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Ekstein, R. Wallerstein, J. (1956). Observations on the Psychotherapy of Borderline and Psychotic Children. Psychoanal. St. Child, 11:303-311.

(1956). Psychoanalytic Study of the Child, 11:303-311

Clinical Contributions

Observations on the Psychotherapy of Borderline and Psychotic Children

Rudolf Ekstein, Ph.D. and Judith Wallerstein, M.S.

In a previous paper (1954) we reported several observations regarding the ego psychology of borderline and psychotic children. We described the fluctuating availability of different ego organizations in these children, ranging from psychotic manifestations to advanced achievement appropriate to chronological age. These observations have various implications for psychotherapy. In this paper we shall attempt to examine some of the technical problems of interpretation which arise in the treatment of these children. Furthermore, since our primary goal is the enrichment of clinical skill, we shall describe some technical modifications which gradually took shape in accommodating to the particular ego attributes of these clinical groups.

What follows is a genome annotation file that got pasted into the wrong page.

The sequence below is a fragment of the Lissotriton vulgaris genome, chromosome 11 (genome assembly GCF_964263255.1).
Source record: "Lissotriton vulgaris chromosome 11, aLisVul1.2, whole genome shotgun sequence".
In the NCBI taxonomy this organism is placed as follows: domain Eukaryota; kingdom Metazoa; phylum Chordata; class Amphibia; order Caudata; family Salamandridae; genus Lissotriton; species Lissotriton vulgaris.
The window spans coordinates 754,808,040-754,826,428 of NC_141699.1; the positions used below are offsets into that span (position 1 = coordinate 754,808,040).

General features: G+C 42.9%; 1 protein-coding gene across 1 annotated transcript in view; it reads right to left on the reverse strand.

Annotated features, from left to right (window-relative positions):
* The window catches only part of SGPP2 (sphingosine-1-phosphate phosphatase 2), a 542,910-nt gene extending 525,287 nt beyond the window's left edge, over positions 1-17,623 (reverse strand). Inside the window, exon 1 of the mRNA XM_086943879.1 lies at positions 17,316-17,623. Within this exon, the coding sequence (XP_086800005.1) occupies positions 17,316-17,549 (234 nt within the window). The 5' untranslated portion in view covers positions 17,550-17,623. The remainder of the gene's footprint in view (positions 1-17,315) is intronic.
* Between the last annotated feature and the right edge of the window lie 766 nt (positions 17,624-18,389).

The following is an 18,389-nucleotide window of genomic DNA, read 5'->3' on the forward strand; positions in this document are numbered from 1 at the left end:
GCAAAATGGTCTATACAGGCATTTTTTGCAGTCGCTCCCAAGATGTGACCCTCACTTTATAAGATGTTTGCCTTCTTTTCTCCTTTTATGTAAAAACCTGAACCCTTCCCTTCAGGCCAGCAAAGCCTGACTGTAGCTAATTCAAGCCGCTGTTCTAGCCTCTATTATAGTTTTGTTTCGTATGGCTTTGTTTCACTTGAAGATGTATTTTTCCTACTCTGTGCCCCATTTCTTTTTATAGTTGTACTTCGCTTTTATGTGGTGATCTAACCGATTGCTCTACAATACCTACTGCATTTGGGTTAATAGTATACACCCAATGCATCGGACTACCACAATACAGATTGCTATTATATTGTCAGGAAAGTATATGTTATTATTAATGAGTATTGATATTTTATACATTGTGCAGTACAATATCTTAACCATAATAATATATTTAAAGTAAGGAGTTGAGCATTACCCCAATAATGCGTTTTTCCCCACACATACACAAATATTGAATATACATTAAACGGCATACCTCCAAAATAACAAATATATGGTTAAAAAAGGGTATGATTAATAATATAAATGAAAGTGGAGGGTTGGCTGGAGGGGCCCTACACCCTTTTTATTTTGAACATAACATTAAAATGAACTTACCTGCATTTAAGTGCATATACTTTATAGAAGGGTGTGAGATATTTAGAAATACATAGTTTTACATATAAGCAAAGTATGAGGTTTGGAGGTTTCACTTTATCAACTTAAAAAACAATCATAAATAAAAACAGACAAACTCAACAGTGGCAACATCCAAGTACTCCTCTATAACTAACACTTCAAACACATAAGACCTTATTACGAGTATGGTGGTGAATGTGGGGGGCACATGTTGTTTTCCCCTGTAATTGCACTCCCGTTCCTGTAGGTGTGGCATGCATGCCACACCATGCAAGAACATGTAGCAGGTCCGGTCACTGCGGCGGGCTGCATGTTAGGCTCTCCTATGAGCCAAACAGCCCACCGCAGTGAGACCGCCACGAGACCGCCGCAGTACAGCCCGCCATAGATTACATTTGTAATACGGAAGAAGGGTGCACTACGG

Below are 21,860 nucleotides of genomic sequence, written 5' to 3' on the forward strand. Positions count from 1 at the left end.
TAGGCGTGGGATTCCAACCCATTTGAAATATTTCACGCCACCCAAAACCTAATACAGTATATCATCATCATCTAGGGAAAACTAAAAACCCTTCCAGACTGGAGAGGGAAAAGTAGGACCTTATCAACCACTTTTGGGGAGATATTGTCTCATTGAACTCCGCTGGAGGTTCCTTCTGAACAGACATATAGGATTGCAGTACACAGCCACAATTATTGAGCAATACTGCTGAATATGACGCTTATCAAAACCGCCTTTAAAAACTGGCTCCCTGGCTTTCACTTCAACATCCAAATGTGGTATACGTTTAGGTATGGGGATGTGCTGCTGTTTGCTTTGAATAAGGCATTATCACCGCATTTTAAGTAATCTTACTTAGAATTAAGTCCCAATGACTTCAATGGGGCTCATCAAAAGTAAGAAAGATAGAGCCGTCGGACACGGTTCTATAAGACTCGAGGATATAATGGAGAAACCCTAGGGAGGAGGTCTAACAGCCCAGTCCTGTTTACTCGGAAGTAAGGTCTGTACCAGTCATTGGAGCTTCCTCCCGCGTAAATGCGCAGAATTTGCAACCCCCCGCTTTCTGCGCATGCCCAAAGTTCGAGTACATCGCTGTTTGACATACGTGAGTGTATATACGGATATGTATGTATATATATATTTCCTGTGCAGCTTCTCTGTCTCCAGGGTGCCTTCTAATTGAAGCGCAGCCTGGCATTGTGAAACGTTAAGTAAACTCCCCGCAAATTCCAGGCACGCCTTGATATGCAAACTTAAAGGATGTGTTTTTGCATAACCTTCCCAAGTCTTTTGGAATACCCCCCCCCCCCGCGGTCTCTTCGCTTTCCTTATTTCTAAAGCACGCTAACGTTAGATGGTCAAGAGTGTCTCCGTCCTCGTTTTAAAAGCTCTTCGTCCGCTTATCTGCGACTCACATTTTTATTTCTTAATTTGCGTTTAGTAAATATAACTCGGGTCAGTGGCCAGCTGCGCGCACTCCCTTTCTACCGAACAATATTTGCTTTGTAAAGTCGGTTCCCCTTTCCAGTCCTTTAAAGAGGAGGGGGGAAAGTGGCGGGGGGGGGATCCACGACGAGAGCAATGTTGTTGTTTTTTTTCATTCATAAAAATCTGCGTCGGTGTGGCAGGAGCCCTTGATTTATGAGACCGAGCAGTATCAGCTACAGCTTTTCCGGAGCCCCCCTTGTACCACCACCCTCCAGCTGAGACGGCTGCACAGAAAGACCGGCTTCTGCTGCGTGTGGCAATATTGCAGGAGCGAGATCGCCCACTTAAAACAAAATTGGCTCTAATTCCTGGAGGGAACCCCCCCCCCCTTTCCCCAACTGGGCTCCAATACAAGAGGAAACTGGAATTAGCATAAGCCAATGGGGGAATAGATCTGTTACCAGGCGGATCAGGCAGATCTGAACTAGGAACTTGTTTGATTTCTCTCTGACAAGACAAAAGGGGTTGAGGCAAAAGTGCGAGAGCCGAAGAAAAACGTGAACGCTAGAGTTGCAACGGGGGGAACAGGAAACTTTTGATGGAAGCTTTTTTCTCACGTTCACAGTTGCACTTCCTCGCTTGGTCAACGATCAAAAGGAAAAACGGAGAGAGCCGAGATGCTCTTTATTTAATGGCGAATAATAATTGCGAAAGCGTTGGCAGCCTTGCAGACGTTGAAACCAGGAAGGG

We may take the well-known story of Hansel and Gretel as our common point of departure. For the psychoanalyst and the small child, the fairy tale of Hansel and Gretel is a story of conflict which gathers dramatic strength as it moves regressively from one level of ego organization to another. The mother image in the fairy tale appears in at least two successive guises: first, as a stepmother plotting to banish the children and separate them from their loving father, and later as a witch inside a candy house who means to devour them. Thus, the story follows a regressive pathway in developing the theme of the rejecting and vengeful mother figure, and the children's attempt to master this threat. For it retreats from secondary-process thinking, moving from the suspiciousness of the children at the outset to the paranoid projection of the devouring witch.

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